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Weather disasters cost Australia $35 billion in 10 years

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The cost of extreme weather disasters in Australia has more than doubled since the 1970s, reaching $35 billion for the decade to 2019.

The trajectory of climate change impacts and sea level rise could eventually cost the Australian economy $100 billion every year, a new report from the Climate Council says.

The council says the world is entering the “decisive and transformative” decade for climate action, and Australia must act now to halve emissions by 2030, and achieve net zero emissions by 2040 at the latest.

No developed country has more to lose from climate change-fuelled extreme weather – or more to gain from a zero-carbon economy – than Australia does, the council says.

“It means pivoting from being one of the world’s largest exporters of fossil fuels to being a global powerhouse of renewable energy and clean industries,” the report says. “Failure is not an option.”

Australians are five times more likely to be displaced by a climate-fuelled disaster than someone living in Europe. Recent modelling suggests that the economic cost of climate change to Australia will rise much further over the coming decades, with the damage estimated to possibly pass $100 billion a year by 2038.

In 2019-20, a “new and dangerous era of megafires” was ushered in, ravaging Australia, Brazil, Siberia and the US. Globally, disasters caused economic losses of $US210 billion ($272 billion) in 2020, mostly due to floods, fires and storms.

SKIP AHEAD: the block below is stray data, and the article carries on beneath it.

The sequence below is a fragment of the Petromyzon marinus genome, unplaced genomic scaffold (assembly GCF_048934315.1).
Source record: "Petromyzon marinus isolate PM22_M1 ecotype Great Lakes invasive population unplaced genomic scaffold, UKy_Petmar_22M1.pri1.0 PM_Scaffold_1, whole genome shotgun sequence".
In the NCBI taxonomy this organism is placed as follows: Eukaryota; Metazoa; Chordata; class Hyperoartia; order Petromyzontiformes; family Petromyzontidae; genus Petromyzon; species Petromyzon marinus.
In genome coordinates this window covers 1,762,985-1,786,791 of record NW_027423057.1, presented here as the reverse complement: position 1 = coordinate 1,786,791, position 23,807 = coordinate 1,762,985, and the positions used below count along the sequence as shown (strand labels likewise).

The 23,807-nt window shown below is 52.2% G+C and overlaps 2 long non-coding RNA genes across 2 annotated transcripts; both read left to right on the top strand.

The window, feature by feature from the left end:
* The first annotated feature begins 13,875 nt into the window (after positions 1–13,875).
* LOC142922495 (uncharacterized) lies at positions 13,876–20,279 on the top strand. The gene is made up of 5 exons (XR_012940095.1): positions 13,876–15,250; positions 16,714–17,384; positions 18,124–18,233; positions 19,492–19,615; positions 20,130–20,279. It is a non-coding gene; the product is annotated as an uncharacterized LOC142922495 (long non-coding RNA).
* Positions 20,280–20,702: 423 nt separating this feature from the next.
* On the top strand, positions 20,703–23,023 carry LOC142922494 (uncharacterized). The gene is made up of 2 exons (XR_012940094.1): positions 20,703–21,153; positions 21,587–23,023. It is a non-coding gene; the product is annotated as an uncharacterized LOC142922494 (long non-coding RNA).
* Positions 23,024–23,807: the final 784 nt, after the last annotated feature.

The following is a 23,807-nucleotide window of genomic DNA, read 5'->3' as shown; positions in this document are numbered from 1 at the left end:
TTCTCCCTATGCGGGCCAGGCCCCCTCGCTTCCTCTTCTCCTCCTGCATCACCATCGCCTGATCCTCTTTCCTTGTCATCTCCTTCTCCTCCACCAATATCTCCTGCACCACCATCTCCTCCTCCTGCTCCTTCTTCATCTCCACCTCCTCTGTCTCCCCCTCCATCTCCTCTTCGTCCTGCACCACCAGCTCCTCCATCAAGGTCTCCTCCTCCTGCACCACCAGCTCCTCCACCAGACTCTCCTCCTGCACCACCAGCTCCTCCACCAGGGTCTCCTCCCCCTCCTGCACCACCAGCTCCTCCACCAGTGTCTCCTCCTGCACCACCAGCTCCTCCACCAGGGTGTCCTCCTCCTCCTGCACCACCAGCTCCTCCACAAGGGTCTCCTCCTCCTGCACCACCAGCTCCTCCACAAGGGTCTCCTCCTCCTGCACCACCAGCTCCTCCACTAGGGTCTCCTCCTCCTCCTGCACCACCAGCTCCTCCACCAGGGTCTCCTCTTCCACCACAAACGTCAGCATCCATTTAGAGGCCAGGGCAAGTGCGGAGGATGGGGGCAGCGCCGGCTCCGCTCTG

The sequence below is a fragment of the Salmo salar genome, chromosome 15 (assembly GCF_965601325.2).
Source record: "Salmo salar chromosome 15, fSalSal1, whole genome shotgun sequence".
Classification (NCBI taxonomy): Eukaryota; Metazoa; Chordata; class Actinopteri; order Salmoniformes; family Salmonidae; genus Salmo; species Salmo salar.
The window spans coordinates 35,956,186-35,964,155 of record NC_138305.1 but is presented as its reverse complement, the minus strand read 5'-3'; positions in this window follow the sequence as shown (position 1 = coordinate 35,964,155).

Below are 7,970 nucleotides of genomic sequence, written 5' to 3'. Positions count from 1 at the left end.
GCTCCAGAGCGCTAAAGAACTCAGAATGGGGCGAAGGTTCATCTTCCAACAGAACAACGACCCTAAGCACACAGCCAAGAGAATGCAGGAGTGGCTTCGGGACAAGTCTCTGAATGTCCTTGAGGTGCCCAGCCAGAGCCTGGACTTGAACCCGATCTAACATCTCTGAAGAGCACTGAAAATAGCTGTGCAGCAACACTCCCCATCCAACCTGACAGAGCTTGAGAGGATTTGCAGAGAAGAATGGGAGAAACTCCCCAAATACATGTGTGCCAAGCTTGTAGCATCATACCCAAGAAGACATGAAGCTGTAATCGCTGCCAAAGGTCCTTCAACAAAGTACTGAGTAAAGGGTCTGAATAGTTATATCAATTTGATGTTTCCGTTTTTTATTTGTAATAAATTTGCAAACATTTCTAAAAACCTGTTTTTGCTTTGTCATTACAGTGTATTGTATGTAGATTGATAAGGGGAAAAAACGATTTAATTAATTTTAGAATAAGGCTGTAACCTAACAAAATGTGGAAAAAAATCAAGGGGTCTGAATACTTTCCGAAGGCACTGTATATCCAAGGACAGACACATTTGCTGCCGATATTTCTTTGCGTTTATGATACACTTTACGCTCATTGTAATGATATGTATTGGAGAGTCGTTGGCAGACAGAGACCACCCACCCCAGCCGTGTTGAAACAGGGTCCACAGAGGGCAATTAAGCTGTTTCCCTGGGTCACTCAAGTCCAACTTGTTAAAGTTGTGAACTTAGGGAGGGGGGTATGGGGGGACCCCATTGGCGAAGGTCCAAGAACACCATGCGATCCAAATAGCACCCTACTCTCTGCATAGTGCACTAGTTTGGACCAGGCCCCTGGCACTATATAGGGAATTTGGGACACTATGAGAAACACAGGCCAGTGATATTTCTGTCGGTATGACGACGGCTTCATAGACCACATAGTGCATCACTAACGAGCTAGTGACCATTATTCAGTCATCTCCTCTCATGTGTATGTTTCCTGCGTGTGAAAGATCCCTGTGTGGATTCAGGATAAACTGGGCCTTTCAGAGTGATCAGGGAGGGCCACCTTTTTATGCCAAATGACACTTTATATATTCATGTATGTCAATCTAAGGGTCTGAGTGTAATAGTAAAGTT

The US suffered a record year of climate-fuelled disasters, with $US95 billion ($123 billion) in losses, including a record 22 major disasters of at least a billion dollars in damages.

Floods in China beginning in June were the single most costly disaster of 2020, with losses estimated at $US32 billion ($42 billion).

Risk Frontiers GM Resilience Andrew Gissing says insurance plays a pivotal role in managing the escalation in natural hazards.

“Climate change will see the potential for more frequent extreme weather events and with that a rise in average annual losses associated with those,” he told insuranceNEWS.com.au.

“Mitigating that risk is absolutely critical through climate change adaptation, and also taking action to reduce carbon emissions.”

“Where we are able to implement mitigation actions, that can flow to more affordable insurance for communities which is a good outcome for everybody,” Mr Gissing said.

“There have been calls by the insurance industry over a long period of time for mitigation action around the county both by communities and government. We’ve seen the positive results of that.”